We went a step further and put out the bird bath that my parents had had at their house. Now the worry was not the squirrels but the large hunting tomcat that prowls our neighborhood. Right in front of our eyes it has killed and carried off a squirrel as well as a bird, and we didn’t want to lure birds to the bath only to make them targets for the cat.

Andrew had some heavy ceramic drainpipe pieces over at our old house, and I brought one over and set the bird bath atop it. Perfect: it was now high enough to prevent the birds from becoming sitting ducks. Squirrels could and did spring up onto the bird bath as well, and we didn’t mind that—after all, they needed a drink too. But now the bath was inaccessible to another small creature—the resident chipmunk who lived under the big stone doorstep to the courtyard. We watched it try and fail to make the leap up to the bath, but it was about five times its height; impossible.

So Andrew had the idea of standing a log next to the bird bath so that the chipmunk could use it as a stepping stone. We found one just the right size, put it in place and waited. The first customer, we were disappointed to see, was a squirrel. But before we could get indignant, we realized that it was a very young and tentative squirrel who needed the log almost as much as the chipmunk did. Finally our wait was rewarded. The little chipmunk clearly decided that it needed a running jump, so it started racing along the parapet of the courtyard wall at an amazing clip, leaped up to the log, and then, with barely a pause, onto the edge of the bird bath and that cool, fresh water.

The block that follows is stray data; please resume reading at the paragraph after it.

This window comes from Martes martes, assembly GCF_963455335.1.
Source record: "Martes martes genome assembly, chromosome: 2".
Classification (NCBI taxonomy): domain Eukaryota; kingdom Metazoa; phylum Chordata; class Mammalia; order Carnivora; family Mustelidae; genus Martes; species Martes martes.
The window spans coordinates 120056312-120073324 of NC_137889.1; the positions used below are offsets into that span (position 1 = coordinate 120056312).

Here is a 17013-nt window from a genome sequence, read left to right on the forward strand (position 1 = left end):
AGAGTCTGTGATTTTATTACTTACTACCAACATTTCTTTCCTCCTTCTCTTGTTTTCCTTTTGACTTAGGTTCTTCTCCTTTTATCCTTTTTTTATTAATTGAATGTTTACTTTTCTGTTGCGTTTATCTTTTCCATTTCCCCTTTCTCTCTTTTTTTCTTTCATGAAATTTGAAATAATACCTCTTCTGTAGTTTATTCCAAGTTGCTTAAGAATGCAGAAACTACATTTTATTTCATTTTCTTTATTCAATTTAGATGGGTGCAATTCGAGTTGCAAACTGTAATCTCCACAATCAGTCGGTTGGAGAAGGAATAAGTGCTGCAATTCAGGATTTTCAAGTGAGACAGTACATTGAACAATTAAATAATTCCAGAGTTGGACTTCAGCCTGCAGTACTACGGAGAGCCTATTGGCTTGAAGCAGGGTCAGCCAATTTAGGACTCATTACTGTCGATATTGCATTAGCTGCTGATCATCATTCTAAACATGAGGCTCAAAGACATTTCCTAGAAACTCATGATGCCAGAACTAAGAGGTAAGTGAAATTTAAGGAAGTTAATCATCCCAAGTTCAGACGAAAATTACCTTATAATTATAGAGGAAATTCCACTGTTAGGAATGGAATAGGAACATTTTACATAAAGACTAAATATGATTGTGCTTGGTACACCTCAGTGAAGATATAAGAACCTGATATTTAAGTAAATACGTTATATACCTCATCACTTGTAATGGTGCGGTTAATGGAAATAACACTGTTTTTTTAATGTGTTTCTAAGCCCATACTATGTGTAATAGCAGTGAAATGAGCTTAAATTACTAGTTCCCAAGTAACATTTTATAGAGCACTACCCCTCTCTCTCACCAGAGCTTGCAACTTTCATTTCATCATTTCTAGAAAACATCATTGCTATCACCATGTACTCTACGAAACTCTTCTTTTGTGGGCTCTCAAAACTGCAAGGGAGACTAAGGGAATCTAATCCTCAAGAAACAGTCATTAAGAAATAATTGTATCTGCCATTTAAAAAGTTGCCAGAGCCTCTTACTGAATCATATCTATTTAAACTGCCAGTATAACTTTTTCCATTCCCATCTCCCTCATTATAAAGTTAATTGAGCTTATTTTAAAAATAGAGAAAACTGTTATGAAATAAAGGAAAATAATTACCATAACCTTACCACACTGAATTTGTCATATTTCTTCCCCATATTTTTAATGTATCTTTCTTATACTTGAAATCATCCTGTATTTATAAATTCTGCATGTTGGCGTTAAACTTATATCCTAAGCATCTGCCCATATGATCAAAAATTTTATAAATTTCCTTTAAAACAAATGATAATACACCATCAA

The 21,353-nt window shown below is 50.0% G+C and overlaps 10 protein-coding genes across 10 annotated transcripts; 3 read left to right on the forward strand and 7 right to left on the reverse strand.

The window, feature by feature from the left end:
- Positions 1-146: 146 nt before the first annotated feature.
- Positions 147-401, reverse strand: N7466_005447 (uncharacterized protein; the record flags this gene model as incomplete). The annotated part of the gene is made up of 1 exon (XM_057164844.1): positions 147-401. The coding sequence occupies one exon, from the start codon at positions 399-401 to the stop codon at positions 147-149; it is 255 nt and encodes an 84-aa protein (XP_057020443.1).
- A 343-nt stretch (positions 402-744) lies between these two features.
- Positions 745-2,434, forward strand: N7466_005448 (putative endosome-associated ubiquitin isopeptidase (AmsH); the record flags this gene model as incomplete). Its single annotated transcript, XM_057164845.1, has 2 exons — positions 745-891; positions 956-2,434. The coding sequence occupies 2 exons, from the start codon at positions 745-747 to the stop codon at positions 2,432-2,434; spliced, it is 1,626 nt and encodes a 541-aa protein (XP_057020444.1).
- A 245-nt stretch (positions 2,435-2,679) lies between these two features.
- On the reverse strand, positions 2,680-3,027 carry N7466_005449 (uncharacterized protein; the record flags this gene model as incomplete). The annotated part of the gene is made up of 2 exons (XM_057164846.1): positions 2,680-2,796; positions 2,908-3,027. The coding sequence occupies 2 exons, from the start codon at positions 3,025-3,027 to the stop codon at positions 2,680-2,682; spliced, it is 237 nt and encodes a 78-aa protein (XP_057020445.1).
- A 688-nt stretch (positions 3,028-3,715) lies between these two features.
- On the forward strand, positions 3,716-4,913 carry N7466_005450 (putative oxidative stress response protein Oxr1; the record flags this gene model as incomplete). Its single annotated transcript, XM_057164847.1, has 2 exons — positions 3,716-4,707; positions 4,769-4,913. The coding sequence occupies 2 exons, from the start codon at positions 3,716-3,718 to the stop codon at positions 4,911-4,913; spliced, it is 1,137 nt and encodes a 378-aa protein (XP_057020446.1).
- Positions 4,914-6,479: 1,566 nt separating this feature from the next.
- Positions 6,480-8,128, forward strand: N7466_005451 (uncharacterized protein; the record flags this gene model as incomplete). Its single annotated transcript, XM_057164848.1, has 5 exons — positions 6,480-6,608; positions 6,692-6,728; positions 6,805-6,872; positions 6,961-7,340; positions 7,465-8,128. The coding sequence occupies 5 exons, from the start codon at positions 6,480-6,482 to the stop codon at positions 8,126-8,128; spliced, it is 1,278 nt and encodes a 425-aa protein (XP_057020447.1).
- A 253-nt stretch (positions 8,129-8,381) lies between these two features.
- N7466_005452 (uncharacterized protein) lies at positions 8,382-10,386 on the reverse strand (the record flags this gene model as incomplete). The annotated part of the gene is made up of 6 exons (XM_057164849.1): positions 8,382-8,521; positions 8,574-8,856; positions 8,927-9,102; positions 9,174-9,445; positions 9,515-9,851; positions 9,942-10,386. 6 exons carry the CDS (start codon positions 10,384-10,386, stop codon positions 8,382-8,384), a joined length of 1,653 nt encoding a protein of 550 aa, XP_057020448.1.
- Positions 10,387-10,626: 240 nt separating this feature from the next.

Accessible to birds and inaccessible to squirrels.
Accessible to birds and squirrels, but also to cats.
Inaccessible to cats but also to chipmunks.
Accessible to chipmunks and youthful squirrels.

Accessible too, to dive-bombing blue-jays, who love to show off and are a bit too big for the songbird feeder. When we first set up the bird bath I came upon three of them sitting with the water up to their chests like three men in a tub. Spotting me they started and flailed their wings and splashed madly before taking off with maximum drama. What a sight!

It’s a delight to sit in the dining room and watch this endlessly unfolding scene. Sheltering at home with the birds and small beasts, one hardly misses human company.

Tell Me Another (Contents to Date)

Chronological Table of Contents

 

 

478. Sheer Cruelty

In Family, health, Immigration, Inter/Transnational, Stories, United States, Work on May 14, 2020 at 2:48 pm